By Sam Jones  |  September 30, 2016

 

“What is your artistic inspiration?” ­– this is the most challenging question for our clients during our brand kickoff meetings. It’s difficult for them to form a descriptive and concise answer because often times they can’t clearly communicate the brilliant visions that are in their heads. Being able to speak the designer’s language will enable you to build a strong foundation for your designer to work off of.

Just like traveling to a foreign country, key phrases like “Hello”, “Where’s the bathroom?” and “I’d like a ____.” can go a long way. Even if you aren’t fluent, the locals can probably piece the puzzle together. Like traveler’s key phrases, knowing design trends can serve as your trusty language guide when talking design with your designer. Good designers will try to extract your vision and create a design custom-fitted to your brand. They have to balance on a delicate tightrope when using these trends as a reference point. The design should be on-trend but not too regular, all while having a unique voice and style that differentiates your brand from the many other companies worldwide. Trends are a powerful tool to incorporate into your branding and visual campaigns, but it is imperative to use them while tailoring to your brand, to gain a creative edge and know when to slowly phase them out.

Here are some of the top design trends that swept through 2016 that you should ask your designer about during your next meeting:

• Minimalism

Minimalism is a revived visual art and music movement that awakened in America in the early 60’s that encourages the “less is more” approach. This design style rebels against complex visuals and features clean, open layouts and the use of negative (white) space. The process of minimalism revolves around taking away the unnecessary elements in the design and placing focus on the literal purpose. Have you ever walked into an art gallery and saw an abstract painting hanging on the wall and thought, “I could’ve done that.” This style can pose a sense of ease because of the literal and direct approach it has, though it takes some strategic planning and eye for design to pull off properly.

  Minimalism minimalism_2_le-pastel-by-claudia-argueta minimalism_3

• Grid Systems

Designing with grids provides a method to the madness. It’s a perfect way to combine a lot of imagery or information without overstimulating the audience. Grids are shape-shifters, that can evolve into complex shapes or basic structures depending on the intended audience. More irregular grid systems offer a dynamic and unexpected approach while traditional layouts can make subject matter easy to comprehend. Modular layouts like the one pioneered by Pinterest exists throughout numerous web designs, social media platforms, and editorial spreads.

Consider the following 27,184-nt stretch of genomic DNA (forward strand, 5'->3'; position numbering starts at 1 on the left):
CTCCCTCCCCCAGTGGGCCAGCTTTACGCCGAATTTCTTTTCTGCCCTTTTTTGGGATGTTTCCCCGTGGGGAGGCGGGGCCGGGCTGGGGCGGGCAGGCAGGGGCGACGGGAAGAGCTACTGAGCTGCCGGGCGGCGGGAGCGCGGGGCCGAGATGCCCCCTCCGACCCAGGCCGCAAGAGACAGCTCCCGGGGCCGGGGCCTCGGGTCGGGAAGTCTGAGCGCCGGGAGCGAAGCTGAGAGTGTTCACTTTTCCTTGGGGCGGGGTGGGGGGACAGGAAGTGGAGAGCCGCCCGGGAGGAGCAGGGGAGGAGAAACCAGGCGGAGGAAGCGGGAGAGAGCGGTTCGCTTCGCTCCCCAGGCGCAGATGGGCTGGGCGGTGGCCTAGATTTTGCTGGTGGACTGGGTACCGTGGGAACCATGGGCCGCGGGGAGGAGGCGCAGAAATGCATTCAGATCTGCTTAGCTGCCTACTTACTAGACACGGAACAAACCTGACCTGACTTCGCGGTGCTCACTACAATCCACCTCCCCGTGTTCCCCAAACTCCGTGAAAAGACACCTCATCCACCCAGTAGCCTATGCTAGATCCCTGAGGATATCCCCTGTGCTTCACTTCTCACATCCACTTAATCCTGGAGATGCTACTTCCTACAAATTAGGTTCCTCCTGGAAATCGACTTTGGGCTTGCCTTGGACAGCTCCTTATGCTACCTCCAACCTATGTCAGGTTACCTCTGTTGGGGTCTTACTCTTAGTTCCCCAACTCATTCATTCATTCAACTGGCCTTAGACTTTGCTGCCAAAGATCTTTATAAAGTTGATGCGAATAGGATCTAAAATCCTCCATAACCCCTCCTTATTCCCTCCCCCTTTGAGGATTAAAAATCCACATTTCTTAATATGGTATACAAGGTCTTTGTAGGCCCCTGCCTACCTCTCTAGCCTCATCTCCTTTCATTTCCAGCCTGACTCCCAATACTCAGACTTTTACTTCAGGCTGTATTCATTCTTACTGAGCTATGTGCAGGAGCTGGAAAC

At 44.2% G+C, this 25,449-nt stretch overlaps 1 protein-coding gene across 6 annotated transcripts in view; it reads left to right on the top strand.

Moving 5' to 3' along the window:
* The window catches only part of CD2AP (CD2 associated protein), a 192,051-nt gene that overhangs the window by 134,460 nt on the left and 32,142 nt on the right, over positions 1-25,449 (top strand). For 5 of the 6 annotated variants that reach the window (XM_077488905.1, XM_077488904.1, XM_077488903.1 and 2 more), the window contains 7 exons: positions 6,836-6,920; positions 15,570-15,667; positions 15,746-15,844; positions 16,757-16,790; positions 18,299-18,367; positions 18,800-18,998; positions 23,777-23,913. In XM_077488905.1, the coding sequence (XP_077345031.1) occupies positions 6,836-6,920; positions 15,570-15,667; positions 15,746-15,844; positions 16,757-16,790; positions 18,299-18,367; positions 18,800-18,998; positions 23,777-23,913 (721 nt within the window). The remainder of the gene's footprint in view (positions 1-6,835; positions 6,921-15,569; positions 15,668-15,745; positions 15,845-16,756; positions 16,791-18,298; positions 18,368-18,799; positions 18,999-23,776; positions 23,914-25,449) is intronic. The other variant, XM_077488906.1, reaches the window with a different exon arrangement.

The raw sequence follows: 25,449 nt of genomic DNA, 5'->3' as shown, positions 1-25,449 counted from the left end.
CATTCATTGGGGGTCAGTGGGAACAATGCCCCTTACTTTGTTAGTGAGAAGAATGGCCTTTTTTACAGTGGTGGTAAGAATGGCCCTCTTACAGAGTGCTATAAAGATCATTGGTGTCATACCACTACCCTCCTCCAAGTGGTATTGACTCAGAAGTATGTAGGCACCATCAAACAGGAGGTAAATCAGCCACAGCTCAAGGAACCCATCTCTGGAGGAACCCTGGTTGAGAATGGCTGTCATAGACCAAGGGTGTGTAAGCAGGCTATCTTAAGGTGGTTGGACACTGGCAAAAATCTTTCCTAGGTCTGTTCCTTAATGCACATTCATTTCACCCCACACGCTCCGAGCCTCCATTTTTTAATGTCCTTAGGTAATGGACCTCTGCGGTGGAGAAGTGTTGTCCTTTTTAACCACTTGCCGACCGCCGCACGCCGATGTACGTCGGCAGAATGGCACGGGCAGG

grids_3_huntt-web-design Grid grids_2_huntt-web-design

 • Bold Colors

Have you noticed those bright 90’s inspired colors and pops of fluorescents circling back around? These ambitious colors aren’t a design faux pas; these enriched pastels and bold hues often fill large pages or letters and shapes to create eye-catching visuals and place emphasis on key details.

  Bold Colors bold-colors_3 bold-colors_2

• Large Photography and Hero Images

The use of large photography is attractive, descriptive and can even be animated. This design style called the “hero” trend exists in many editorial spreads and websites today, especially with the rise of product photography. Breathtaking landscapes that extend the full width of the screen are much more captivating when trying to describe a picture-perfect shot of the Amalfi Coast. In the same respect, macro shots, which zoom in to focus on details can be pleasing to the eye and give the viewer a more realistic insight into what the product will look like up close. Apple highlights their products in such a fashion and has worked tremendously in their favor. (Among many other aspects of course!)

  large-photography_3 Large Photography large-photography_2 

• Diverse Typography  

Typography is a trend constantly in motion. Each typeface has a unique voice. Big, bold letters may have a louder and direct voice while smaller letters with rounded edges may speak softer to the audience. The best use of type is to carry forth brand consistency, making sure that the voice and tone align with the objective of the design.

Here are a few trends just in typography that aren’t going away anytime soon:

Classics Serifs

Modern San Serifs

Calligraphy and Hand-drawn Type  

Vintage

Vintage designs are diverse in style and span through many decades and art movements. This design style builds a sense of trust and authenticity. With brands like Jack Daniels and Coca-Cola having displayed reliability and longevity through the ages, the vintage aesthetic inspires endurance, personality and places emphasis on the craft. Vintage design can come in the shape of badges and seals, custom illustrations and hand-drawn fonts, decorative elements and industrial design techniques.

serif-font_new Vintage vintage_new

So don’t be afraid to use some of your newfound lingoes when talking with your designer about your next big idea. The more solid the vision the more accurate the interpretation will be. These trends are a great foundation for designers to keep in mind when taking the good, discarding the ugly and infusing them into their own creative styles.